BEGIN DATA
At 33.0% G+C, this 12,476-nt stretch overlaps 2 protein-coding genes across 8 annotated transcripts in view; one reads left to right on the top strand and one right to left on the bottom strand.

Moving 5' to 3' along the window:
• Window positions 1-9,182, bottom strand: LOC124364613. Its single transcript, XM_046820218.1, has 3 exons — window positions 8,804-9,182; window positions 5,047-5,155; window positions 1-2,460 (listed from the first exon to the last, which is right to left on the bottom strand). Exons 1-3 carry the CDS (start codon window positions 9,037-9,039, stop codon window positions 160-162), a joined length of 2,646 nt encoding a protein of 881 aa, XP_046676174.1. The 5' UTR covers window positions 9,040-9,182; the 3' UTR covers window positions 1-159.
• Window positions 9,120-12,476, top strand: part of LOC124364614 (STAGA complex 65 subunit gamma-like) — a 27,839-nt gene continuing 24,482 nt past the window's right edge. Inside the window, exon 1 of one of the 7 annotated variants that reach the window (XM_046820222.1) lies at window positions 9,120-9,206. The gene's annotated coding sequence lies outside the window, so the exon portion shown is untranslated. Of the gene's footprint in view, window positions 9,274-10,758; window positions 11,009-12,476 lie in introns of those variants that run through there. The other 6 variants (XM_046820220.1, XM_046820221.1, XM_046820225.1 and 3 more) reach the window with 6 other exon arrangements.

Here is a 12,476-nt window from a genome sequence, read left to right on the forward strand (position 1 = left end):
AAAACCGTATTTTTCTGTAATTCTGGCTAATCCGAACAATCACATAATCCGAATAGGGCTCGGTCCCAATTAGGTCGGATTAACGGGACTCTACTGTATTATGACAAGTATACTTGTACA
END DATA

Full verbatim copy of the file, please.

At 33.0% G+C, this 12,476-nt stretch overlaps 2 protein-coding genes across 8 annotated transcripts in view; one reads left to right on the top strand and one right to left on the bottom strand.

Moving 5' to 3' along the window:
• Window positions 1-9,182, bottom strand: LOC124364613. Its single transcript, XM_046820218.1, has 3 exons — window positions 8,804-9,182; window positions 5,047-5,155; window positions 1-2,460 (listed from the first exon to the last, which is right to left on the bottom strand). Exons 1-3 carry the CDS (start codon window positions 9,037-9,039, stop codon window positions 160-162), a joined length of 2,646 nt encoding a protein of 881 aa, XP_046676174.1. The 5' UTR covers window positions 9,040-9,182; the 3' UTR covers window positions 1-159.
• Window positions 9,120-12,476, top strand: part of LOC124364614 (STAGA complex 65 subunit gamma-like) — a 27,839-nt gene continuing 24,482 nt past the window's right edge. Inside the window, exon 1 of one of the 7 annotated variants that reach the window (XM_046820222.1) lies at window positions 9,120-9,206. The gene's annotated coding sequence lies outside the window, so the exon portion shown is untranslated. Of the gene's footprint in view, window positions 9,274-10,758; window positions 11,009-12,476 lie in introns of those variants that run through there. The other 6 variants (XM_046820220.1, XM_046820221.1, XM_046820225.1 and 3 more) reach the window with 6 other exon arrangements.

Here is a 12,476-nt window from a genome sequence, read left to right on the forward strand (position 1 = left end):
AAAACCGTATTTTTCTGTAATTCTGGCTAATCCGAACAATCACATAATCCGAATAGGGCTCGGTCCCAATTAGGTCGGATTAACGGGACTCTACTGTATTATGACAAGTATACTTGTACA